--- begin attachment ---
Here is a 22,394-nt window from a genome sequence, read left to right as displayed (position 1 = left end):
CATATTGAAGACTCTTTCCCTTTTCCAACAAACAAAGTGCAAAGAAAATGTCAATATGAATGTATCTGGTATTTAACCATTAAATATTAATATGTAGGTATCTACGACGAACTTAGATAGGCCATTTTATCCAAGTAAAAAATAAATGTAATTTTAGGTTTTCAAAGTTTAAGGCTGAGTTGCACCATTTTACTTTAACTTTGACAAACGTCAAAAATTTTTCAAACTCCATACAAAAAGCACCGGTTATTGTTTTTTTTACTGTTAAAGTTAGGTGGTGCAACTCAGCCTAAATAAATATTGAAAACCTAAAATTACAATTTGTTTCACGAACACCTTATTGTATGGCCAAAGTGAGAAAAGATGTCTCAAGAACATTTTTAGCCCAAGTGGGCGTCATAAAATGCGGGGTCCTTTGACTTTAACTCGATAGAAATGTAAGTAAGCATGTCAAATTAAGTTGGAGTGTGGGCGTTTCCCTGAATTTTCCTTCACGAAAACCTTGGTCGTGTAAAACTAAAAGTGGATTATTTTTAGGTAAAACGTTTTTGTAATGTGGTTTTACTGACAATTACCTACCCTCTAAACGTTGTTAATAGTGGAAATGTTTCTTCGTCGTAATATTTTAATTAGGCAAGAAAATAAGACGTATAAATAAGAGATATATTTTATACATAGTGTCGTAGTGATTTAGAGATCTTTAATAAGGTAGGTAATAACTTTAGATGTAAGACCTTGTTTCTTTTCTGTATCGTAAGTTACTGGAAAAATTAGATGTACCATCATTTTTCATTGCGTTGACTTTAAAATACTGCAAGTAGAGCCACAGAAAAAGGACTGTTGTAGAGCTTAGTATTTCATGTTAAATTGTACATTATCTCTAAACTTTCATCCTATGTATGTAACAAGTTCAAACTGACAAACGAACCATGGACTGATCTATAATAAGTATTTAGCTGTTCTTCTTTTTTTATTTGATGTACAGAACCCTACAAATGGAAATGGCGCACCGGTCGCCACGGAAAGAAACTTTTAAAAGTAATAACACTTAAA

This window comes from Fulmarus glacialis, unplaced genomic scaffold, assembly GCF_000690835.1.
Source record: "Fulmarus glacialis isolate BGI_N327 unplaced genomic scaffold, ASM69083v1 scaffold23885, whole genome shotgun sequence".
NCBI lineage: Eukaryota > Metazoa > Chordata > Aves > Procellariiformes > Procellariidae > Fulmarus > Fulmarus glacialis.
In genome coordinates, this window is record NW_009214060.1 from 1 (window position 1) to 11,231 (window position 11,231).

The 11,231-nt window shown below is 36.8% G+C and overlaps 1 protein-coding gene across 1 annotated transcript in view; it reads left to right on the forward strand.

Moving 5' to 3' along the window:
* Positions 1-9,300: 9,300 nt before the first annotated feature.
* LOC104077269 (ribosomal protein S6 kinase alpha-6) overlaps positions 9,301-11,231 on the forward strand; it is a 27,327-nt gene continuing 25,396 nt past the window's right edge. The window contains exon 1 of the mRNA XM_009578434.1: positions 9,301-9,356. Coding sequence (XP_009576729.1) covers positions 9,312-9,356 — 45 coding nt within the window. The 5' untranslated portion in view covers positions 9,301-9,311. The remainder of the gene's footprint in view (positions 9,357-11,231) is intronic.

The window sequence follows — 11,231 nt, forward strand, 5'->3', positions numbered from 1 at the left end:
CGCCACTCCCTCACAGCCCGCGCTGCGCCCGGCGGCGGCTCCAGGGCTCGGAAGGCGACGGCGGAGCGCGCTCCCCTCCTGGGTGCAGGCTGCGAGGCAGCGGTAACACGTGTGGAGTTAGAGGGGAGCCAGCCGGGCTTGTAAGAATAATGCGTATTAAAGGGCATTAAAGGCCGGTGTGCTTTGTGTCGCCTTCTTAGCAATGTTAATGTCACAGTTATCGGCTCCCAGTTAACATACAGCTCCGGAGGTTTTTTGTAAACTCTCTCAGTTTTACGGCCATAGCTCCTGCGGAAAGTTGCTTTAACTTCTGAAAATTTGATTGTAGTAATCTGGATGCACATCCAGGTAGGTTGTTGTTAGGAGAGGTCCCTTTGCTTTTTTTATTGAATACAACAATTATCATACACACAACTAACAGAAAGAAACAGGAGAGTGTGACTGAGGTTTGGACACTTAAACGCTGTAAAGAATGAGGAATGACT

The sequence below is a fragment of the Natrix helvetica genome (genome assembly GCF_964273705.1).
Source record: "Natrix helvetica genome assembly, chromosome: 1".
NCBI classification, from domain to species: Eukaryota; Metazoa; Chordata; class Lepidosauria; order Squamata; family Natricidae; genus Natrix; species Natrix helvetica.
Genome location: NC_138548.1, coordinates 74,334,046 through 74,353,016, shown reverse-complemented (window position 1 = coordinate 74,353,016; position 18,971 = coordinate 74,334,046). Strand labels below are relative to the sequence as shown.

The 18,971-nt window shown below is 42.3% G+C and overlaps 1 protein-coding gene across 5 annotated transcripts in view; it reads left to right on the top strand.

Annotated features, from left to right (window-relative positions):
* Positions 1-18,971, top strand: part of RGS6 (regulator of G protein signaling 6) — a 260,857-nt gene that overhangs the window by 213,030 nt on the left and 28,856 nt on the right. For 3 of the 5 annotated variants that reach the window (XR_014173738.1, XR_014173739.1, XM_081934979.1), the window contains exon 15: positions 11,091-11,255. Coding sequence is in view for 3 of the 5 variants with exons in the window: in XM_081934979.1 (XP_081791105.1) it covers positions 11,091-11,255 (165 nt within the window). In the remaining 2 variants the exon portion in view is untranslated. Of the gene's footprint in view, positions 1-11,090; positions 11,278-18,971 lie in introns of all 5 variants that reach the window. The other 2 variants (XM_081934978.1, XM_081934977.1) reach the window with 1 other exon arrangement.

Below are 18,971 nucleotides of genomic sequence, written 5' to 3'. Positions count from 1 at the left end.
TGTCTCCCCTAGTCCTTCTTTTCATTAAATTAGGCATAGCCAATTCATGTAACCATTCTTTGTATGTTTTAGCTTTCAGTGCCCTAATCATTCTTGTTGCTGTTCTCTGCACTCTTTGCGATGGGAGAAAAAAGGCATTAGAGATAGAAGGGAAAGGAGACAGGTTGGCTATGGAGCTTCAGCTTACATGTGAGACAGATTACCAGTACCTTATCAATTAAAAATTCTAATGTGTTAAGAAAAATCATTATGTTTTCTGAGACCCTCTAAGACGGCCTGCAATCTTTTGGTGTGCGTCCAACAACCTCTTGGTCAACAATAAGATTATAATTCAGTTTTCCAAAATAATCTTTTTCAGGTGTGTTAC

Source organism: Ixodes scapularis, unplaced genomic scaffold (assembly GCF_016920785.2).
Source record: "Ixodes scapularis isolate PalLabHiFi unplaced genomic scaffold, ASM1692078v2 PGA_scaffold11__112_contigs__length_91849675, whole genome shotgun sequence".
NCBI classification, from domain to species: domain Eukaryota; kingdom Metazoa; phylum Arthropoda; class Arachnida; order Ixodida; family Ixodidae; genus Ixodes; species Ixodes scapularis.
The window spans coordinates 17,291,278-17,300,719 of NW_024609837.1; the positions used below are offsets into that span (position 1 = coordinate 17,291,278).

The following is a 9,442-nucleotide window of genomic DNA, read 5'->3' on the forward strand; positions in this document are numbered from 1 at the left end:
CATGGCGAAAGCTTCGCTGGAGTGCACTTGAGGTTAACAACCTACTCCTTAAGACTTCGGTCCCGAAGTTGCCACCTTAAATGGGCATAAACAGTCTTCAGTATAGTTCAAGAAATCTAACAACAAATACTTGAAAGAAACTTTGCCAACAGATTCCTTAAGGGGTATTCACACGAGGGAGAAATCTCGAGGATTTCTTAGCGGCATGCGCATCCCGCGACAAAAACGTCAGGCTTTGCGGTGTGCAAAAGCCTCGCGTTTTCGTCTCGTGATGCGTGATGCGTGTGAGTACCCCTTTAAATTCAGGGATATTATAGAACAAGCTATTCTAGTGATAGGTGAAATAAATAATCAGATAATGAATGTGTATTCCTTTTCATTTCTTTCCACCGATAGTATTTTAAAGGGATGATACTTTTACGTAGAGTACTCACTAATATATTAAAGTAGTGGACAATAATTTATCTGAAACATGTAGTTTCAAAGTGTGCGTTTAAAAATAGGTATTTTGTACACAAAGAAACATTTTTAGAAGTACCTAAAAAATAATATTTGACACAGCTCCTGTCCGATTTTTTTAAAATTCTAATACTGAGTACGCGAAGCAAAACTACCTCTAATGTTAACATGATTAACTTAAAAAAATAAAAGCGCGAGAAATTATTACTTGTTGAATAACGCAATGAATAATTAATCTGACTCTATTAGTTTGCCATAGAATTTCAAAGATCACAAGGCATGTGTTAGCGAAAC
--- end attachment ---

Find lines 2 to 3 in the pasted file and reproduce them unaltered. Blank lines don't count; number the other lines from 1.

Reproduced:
CATATTGAAGACTCTTTCCCTTTTCCAACAAACAAAGTGCAAAGAAAATGTCAATATGAATGTATCTGGTATTTAACCATTAAATATTAATATGTAGGTATCTACGACGAACTTAGATAGGCCATTTTATCCAAGTAAAAAATAAATGTAATTTTAGGTTTTCAAAGTTTAAGGCTGAGTTGCACCATTTTACTTTAACTTTGACAAACGTCAAAAATTTTTCAAACTCCATACAAAAAGCACCGGTTATTGTTTTTTTTACTGTTAAAGTTAGGTGGTGCAACTCAGCCTAAATAAATATTGAAAACCTAAAATTACAATTTGTTTCACGAACACCTTATTGTATGGCCAAAGTGAGAAAAGATGTCTCAAGAACATTTTTAGCCCAAGTGGGCGTCATAAAATGCGGGGTCCTTTGACTTTAACTCGATAGAAATGTAAGTAAGCATGTCAAATTAAGTTGGAGTGTGGGCGTTTCCCTGAATTTTCCTTCACGAAAACCTTGGTCGTGTAAAACTAAAAGTGGATTATTTTTAGGTAAAACGTTTTTGTAATGTGGTTTTACTGACAATTACCTACCCTCTAAACGTTGTTAATAGTGGAAATGTTTCTTCGTCGTAATATTTTAATTAGGCAAGAAAATAAGACGTATAAATAAGAGATATATTTTATACATAGTGTCGTAGTGATTTAGAGATCTTTAATAAGGTAGGTAATAACTTTAGATGTAAGACCTTGTTTCTTTTCTGTATCGTAAGTTACTGGAAAAATTAGATGTACCATCATTTTTCATTGCGTTGACTTTAAAATACTGCAAGTAGAGCCACAGAAAAAGGACTGTTGTAGAGCTTAGTATTTCATGTTAAATTGTACATTATCTCTAAACTTTCATCCTATGTATGTAACAAGTTCAAACTGACAAACGAACCATGGACTGATCTATAATAAGTATTTAGCTGTTCTTCTTTTTTTATTTGATGTACAGAACCCTACAAATGGAAATGGCGCACCGGTCGCCACGGAAAGAAACTTTTAAAAGTAATAACACTTAAA

This window comes from Fulmarus glacialis, unplaced genomic scaffold, assembly GCF_000690835.1.